Trashing Women’s Rights in Tehran

As President Bush And President Mahmoud Ahmadinejad enjoy a diplomtic kiss and cuddle in the ongoing dispute over Iran's nuclear weapons program, women's rights activists in Iran plan to take to the streets demanding an end to legal discrimination against Iranian women. (Of course the ever-diplomatic Ahmadinejad has also been taunting the United States while Iran's nuclear engineers step up enrichment. And would you trust a fundamentalist demagogue who dresses and shaves like a shabby used-uranium salesman? But I digress.). According to the Women's Learning Partnership the Iranian activists will demonstrate on June 12, seeking the following changes to civil and penal law:

* Banning polygamy;
* Reversal of men's uncontested right to divorce;
* Equal child custody rights for mothers and fathers;
* Equal rights in marriage (such as a woman's right to choose where she works, to travel freely, etc.);
* Increase in the legal age of children to 18 years of age (currently girls are viewed as adults at 9 years of age and boys at 15 years of age, making them eligible to be tried as adults);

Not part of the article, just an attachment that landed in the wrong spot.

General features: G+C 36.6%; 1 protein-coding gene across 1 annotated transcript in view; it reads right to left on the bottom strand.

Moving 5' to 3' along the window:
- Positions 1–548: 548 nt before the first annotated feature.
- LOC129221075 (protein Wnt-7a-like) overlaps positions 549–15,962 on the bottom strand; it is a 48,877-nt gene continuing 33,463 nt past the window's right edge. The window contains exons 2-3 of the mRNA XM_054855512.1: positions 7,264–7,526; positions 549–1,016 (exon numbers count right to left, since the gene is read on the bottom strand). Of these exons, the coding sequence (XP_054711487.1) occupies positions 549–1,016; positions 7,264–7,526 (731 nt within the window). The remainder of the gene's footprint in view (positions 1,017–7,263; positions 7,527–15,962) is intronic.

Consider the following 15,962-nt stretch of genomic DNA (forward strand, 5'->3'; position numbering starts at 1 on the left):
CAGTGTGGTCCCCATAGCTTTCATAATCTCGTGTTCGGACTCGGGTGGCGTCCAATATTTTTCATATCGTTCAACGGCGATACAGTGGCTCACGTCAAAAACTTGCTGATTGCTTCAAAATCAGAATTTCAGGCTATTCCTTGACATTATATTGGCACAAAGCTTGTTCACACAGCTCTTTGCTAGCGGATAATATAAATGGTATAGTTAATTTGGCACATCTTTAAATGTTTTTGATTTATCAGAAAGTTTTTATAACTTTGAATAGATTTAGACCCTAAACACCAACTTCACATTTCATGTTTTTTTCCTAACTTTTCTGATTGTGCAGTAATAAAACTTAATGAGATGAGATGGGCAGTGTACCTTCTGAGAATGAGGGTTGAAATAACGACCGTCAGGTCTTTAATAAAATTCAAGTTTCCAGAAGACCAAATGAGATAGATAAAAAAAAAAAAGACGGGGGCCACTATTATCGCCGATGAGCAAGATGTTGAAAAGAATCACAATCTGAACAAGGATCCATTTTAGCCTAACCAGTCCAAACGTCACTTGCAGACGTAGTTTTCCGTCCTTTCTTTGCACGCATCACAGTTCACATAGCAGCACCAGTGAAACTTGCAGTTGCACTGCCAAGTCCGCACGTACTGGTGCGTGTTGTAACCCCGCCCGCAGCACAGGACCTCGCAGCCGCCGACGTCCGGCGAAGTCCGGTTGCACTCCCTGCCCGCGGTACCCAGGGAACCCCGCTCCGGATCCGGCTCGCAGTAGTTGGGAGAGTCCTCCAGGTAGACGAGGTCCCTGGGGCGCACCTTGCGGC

* Equal value placed on women's testimony in court; and
* Elimination of temporary work contracts which disproportionately and negatively impact women.

Sign this petition to express solidarity with these brave activists. (Those whose Farsi might be a bit rusty can scroll down for English text.)

Since the election of the last parliament in Iran in 2004, in which the ruling Council of Guardians (scary Plato's Republic overtones anyone?) barred reformers from running, hardliners have been busy reversing gains for women's rights won under the previous more moderate presidency of Mohammad Khatami. An earlier women's rights demonstration on March 8th to commemorate International Women's Day was brutally dispersed by Iranian security forces, who dumped cans of garbage on the heads of the assembled women before charging them and beating them savagely with batons, even kicking and bludgeoning septuagenarian poet Simin Behbahani for good measure.

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2 Comments on “Trashing Women’s Rights in Tehran”


  1. Yes, did you see this article on Muslim women’s opinion: http://www.nytimes.com/2006/06/08/world/middleeast/08women.html

  2. Opinionated Wench Says:

    That was freaky, I just tried to sign that petition, and at the part where you type your name in it types in Farsi. I have no idea what I just said my name was.


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